Whichever path you choose, the first step to creating a personal site is purchasing your domain name. Do it now — even if you're not able to build the site right away. Otherwise, someone might snap up your ideal URL. The best name for your site would be: FullName.com. (Don't use .net, .us, .info, etc.) Find available domains on sites such as GoDaddy, HostGator, or FatCow. If you have a common name, consider adding your middle initial or middle name to distinguish yourself from others who pop up on Google. A domain name generally costs $5 to $20 a year.
When it comes to building the site, here are three ways to go about the process:
1. Use a free tool such as WordPress (though you'll need to pay roughly $3-8 a month for hosting). Start by selecting from among hundreds of themes and customizing it with fonts and colors of your choosing. Alternatively, you can also use a relatively inexpensive site such as SquareSpace, which lets you choose from existing design templates and create a readymade site. It costs $8 to $24 per month and includes hosting.
2. Hire a college student. Look on sites like internships.com or elance.com, or reach out to the director of the computer science program at a local college. Once you find someone, you can negotiate a price based on his or her level of experience. You can also choose to pay per hour or individual task, or pay one sum for the entire project.
3. Recruit a professional web designer. Search for people who do what you do for a living and take note of personal sites that you like. Often at the bottom of a site's home page, the name of the web design company is cited. Note that prices are all over the map. Schilder has hired people to build sites for as low as $300 and as high as $6,000. Although hiring a developer or designer is the priciest option, it's largely an upfront, flat fee.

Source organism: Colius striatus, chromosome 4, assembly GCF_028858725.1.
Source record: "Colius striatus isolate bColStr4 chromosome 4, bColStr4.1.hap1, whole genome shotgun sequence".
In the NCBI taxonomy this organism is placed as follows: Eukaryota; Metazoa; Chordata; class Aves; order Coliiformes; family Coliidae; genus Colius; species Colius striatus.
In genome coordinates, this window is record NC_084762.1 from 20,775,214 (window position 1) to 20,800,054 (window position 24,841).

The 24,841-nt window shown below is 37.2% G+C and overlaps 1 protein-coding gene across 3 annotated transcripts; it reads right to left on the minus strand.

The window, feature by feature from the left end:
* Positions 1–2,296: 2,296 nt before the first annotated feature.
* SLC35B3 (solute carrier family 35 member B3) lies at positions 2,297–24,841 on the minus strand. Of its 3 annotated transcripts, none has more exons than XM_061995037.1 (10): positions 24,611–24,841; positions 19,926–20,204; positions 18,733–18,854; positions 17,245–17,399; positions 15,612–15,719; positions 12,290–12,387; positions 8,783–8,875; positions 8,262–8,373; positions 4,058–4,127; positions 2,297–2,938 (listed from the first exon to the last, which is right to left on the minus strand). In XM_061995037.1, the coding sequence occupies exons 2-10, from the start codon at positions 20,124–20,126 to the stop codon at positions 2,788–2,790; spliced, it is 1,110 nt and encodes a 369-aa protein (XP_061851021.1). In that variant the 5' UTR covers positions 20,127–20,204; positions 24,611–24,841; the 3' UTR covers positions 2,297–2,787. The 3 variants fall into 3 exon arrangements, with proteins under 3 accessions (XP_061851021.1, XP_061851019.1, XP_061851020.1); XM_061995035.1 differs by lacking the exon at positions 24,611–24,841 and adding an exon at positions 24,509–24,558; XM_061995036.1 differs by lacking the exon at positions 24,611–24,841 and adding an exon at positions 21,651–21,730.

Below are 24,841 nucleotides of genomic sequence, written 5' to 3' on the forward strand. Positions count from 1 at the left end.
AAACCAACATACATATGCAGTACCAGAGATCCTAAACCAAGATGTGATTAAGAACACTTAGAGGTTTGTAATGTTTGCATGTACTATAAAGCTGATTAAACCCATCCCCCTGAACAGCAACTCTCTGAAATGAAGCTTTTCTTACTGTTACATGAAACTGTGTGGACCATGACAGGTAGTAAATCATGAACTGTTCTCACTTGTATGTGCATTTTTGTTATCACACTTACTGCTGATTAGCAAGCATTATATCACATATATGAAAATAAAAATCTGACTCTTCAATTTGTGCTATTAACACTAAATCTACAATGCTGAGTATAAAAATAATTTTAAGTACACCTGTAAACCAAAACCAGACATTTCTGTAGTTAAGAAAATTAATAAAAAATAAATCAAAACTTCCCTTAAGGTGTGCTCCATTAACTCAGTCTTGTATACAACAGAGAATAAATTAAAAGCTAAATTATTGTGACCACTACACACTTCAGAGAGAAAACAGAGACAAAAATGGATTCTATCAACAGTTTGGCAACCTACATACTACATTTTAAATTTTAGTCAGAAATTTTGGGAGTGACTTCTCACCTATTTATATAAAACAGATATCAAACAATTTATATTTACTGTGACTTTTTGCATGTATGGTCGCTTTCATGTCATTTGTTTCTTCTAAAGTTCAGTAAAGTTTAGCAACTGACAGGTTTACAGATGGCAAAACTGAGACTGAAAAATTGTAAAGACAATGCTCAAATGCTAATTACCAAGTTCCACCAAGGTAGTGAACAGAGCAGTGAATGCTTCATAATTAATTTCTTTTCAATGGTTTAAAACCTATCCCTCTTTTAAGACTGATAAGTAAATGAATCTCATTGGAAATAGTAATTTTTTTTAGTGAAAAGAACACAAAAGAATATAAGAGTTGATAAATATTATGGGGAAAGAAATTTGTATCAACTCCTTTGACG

What should I put on my site?
You definitely need:
1. A bio: A bio should be a few paragraphs long and include your full name, job title, and any credentials.
2. A professional photo: "If you see a blank page with no human picture, it doesn't connect," says Schilder. Get a pro to take your picture in a flattering, work-appropriate outfit. No blurry iPhone selfies.
3. Contact information: Schilder and Huff suggest putting your e-mail address and phone number at the top or bottom of every page and having that information listed again on a separate contact page. Make it easy for someone to reach you.
4. A portfolio/services/products tab: Make this separate from other pages. "If everything is jumbled together on one page, you may confuse people," says Schilder. Explain clearly and succinctly what problems you can solve, what services you can provide and/or what products you sell. If you're not sure, look for profiles of other people in your industry you admire, whether on personal websites or LinkedIn, and get ideas from their descriptions.
You may also want to consider adding a résumé, testimonials from people you've worked with, and a blog that you update at least weekly.
What are common pitfalls to avoid?
1. Don't forget to renew your URL. You usually have to renew every year or every few years. The company typically e-mails you an alert, but don't take any chances. Schedule a reminder on your calendar so you don't forget.
2. Hire a proofreader. Ask someone to check your site for spelling and grammar, and review the tone.
3. Check for broken links. Do this at least once a month.
4. Use a simple, clean design. Nothing says "I made this in 1996″ quite like a ridiculous font or splashy colors. WordPress and SquareSpace both provide templates, but it's up to you to choose the font and color scheme.
5. Make it easy to navigate. Do a soft launch. Show your site to five to 10 people before it officially goes live and ask them to point out any problems. What might seem obvious to you could be puzzling to someone else.
6. Place important things high. The content that you put "above the fold" — as in, whatever you see before you have to scroll down — is what's viewed the most. So make sure your most impressive stuff is up high and not buried at the bottom.